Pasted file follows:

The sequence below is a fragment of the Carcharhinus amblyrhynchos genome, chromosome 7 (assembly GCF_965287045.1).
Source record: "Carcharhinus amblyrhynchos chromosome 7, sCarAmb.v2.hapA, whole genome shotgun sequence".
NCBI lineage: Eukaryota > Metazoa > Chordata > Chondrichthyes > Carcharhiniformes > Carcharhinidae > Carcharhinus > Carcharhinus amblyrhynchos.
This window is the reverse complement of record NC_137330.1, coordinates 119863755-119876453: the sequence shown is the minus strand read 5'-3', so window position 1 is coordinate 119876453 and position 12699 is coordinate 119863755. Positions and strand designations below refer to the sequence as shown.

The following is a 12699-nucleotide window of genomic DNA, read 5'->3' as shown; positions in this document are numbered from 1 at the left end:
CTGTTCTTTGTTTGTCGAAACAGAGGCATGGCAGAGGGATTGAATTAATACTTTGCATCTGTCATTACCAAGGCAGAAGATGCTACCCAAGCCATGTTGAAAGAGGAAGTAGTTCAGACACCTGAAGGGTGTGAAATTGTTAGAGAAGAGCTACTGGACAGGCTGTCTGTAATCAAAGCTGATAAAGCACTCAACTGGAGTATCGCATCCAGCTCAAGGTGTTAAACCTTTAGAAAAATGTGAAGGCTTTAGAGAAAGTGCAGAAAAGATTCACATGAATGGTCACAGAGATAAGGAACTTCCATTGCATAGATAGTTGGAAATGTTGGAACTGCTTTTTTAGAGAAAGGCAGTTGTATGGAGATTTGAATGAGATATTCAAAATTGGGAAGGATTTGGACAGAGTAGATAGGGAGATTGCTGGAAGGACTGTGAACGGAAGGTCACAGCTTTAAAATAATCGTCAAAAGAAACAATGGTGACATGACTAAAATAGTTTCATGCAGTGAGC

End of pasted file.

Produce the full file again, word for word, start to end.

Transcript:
The sequence below is a fragment of the Carcharhinus amblyrhynchos genome, chromosome 7 (assembly GCF_965287045.1).
Source record: "Carcharhinus amblyrhynchos chromosome 7, sCarAmb.v2.hapA, whole genome shotgun sequence".
NCBI lineage: Eukaryota > Metazoa > Chordata > Chondrichthyes > Carcharhiniformes > Carcharhinidae > Carcharhinus > Carcharhinus amblyrhynchos.
This window is the reverse complement of record NC_137330.1, coordinates 119863755-119876453: the sequence shown is the minus strand read 5'-3', so window position 1 is coordinate 119876453 and position 12699 is coordinate 119863755. Positions and strand designations below refer to the sequence as shown.

The following is a 12699-nucleotide window of genomic DNA, read 5'->3' as shown; positions in this document are numbered from 1 at the left end:
CTGTTCTTTGTTTGTCGAAACAGAGGCATGGCAGAGGGATTGAATTAATACTTTGCATCTGTCATTACCAAGGCAGAAGATGCTACCCAAGCCATGTTGAAAGAGGAAGTAGTTCAGACACCTGAAGGGTGTGAAATTGTTAGAGAAGAGCTACTGGACAGGCTGTCTGTAATCAAAGCTGATAAAGCACTCAACTGGAGTATCGCATCCAGCTCAAGGTGTTAAACCTTTAGAAAAATGTGAAGGCTTTAGAGAAAGTGCAGAAAAGATTCACATGAATGGTCACAGAGATAAGGAACTTCCATTGCATAGATAGTTGGAAATGTTGGAACTGCTTTTTTAGAGAAAGGCAGTTGTATGGAGATTTGAATGAGATATTCAAAATTGGGAAGGATTTGGACAGAGTAGATAGGGAGATTGCTGGAAGGACTGTGAACGGAAGGTCACAGCTTTAAAATAATCGTCAAAAGAAACAATGGTGACATGACTAAAATAGTTTCATGCAGTGAGC